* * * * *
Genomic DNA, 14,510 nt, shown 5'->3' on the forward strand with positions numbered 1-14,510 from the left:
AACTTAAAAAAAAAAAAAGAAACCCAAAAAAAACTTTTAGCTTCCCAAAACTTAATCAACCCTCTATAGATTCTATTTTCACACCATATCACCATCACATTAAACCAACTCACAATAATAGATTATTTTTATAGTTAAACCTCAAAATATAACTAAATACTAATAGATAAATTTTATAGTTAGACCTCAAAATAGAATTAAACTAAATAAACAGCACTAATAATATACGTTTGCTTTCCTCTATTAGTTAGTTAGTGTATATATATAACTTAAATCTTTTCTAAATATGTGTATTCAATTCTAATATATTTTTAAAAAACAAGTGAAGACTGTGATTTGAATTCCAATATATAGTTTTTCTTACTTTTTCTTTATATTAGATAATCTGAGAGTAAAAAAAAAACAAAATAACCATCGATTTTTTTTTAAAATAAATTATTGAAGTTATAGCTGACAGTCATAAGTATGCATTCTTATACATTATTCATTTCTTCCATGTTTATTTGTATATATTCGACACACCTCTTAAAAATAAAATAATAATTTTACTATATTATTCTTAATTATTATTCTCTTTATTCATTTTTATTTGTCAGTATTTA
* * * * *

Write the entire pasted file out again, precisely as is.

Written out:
Genomic DNA, 14,510 nt, shown 5'->3' on the forward strand with positions numbered 1-14,510 from the left:
AACTTAAAAAAAAAAAAAGAAACCCAAAAAAAACTTTTAGCTTCCCAAAACTTAATCAACCCTCTATAGATTCTATTTTCACACCATATCACCATCACATTAAACCAACTCACAATAATAGATTATTTTTATAGTTAAACCTCAAAATATAACTAAATACTAATAGATAAATTTTATAGTTAGACCTCAAAATAGAATTAAACTAAATAAACAGCACTAATAATATACGTTTGCTTTCCTCTATTAGTTAGTTAGTGTATATATATAACTTAAATCTTTTCTAAATATGTGTATTCAATTCTAATATATTTTTAAAAAACAAGTGAAGACTGTGATTTGAATTCCAATATATAGTTTTTCTTACTTTTTCTTTATATTAGATAATCTGAGAGTAAAAAAAAAACAAAATAACCATCGATTTTTTTTTAAAATAAATTATTGAAGTTATAGCTGACAGTCATAAGTATGCATTCTTATACATTATTCATTTCTTCCATGTTTATTTGTATATATTCGACACACCTCTTAAAAATAAAATAATAATTTTACTATATTATTCTTAATTATTATTCTCTTTATTCATTTTTATTTGTCAGTATTTA